In an age of prefab homes, remodels and additions, the built environment is constantly changing. Rarely does a building’s original structure endure these changes, resulting in waste and consumption of materials and energy. The few structures that do withstand demolition, however, tend to be historically and culturally significant. In being so, a building’s capacity to sustain these stressors is reflective of valuable design.
The “one size fits all” design aesthetic that emerged in the global age “tend(s) to overwhelm (and ignore) natural and cultural diversity, resulting in less variety” and a loss in cultural significance (McDonough 2002: 33). Thoughtless design perpetuates sprawl, uniformity and meaningless development. Without authenticity, or an intention for cultural development, the built environment looses its importance in the community.
With the environmental context, the materials used, renewable energy sourced and level of LEED certification obtained traditionally measure a building’s sustainability. Although there is great importance in these aspects of green building, the element of design is considerably overlooked. Beyond aesthetics, design is seldom considered a factor of sustainability. Original design, reflective of the community it was built for, establishes an intergenerational significance. Culturally significant buildings that are representative of the community, inevitably survive longer by being restored and reused. In contrast, insignificant design perpetuates uniformity and eventual demolition- enabling the cycle of waste and consumption. Authenticity is essential in determining a building’s value, duration of occupancy, lifespan and sustainability.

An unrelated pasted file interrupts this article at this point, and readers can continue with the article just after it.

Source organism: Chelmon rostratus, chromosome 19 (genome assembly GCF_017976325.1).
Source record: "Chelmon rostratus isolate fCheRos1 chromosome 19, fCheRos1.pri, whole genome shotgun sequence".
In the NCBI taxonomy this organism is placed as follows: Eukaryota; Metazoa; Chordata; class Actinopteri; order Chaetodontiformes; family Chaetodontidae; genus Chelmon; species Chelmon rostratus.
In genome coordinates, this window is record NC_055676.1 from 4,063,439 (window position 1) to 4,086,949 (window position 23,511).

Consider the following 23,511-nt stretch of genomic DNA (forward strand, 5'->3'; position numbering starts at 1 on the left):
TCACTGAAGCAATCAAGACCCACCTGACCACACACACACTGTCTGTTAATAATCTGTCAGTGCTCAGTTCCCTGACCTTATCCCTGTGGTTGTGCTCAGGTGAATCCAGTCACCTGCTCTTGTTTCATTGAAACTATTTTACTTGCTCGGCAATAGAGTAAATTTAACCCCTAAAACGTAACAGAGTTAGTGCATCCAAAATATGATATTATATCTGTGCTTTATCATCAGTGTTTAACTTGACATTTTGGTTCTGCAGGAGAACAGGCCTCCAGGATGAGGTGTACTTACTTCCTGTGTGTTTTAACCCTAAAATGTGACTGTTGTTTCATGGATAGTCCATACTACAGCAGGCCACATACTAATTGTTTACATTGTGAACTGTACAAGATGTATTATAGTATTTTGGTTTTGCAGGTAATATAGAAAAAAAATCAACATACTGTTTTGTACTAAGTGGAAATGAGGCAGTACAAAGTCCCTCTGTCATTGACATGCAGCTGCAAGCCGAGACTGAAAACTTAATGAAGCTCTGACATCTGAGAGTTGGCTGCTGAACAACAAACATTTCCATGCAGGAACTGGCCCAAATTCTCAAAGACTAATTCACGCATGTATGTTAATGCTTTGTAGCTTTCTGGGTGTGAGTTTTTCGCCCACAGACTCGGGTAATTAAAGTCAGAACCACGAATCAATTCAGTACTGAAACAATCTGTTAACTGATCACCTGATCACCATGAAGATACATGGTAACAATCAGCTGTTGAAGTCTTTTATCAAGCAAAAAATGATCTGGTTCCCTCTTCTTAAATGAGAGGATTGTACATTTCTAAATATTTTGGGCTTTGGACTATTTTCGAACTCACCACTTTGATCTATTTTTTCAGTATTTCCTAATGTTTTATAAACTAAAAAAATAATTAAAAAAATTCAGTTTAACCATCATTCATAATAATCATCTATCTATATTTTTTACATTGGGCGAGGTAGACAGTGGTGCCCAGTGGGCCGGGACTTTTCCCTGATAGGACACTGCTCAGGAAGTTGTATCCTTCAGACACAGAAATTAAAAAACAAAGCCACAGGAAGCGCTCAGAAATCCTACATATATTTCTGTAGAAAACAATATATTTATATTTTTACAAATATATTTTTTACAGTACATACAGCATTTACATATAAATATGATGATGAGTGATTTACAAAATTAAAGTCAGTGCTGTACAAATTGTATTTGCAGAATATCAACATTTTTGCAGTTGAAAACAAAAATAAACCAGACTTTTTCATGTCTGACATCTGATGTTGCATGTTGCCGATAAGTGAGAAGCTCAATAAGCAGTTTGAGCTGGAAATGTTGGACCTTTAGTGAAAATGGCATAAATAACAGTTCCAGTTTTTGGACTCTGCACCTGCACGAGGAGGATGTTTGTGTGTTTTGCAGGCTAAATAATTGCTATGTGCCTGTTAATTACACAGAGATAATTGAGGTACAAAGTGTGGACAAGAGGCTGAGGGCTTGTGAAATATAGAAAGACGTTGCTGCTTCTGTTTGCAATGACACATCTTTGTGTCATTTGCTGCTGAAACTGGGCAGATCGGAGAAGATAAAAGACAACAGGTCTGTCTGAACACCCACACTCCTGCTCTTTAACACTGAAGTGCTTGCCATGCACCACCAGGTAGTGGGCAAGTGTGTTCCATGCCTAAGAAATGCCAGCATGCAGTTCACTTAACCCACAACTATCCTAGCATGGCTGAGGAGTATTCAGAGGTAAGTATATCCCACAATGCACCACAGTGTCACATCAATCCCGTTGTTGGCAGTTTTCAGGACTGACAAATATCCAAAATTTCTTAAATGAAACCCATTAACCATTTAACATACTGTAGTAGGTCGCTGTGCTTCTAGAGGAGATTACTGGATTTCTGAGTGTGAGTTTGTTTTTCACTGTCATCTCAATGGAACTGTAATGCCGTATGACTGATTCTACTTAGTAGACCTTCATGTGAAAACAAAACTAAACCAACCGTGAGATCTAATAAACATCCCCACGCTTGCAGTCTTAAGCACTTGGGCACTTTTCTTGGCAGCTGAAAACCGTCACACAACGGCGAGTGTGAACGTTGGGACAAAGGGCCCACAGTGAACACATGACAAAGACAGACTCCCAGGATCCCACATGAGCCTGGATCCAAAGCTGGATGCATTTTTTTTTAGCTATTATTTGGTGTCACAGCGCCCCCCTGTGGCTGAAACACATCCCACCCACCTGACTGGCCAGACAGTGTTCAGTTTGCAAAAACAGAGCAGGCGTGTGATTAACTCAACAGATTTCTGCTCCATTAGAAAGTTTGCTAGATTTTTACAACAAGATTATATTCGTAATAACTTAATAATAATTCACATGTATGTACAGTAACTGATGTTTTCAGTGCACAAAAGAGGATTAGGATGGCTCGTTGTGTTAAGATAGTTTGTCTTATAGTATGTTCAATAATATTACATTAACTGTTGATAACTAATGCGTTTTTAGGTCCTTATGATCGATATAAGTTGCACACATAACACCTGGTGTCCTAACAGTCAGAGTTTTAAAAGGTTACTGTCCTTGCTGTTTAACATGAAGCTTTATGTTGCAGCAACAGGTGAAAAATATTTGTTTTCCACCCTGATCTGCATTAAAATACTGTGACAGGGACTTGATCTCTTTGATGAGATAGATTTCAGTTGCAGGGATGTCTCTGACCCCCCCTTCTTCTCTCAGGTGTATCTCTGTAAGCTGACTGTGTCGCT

This longevity aids in the creation of culture, and lasts across generations. Failure to construct a building that is representative of its culture, will impact its ability to survive, resulting in demolition, abandonment, and reconstruction. Thus, thoughtful, original design is the ultimate factor in determining a building’s sustainability- its capacity for durability and reuse.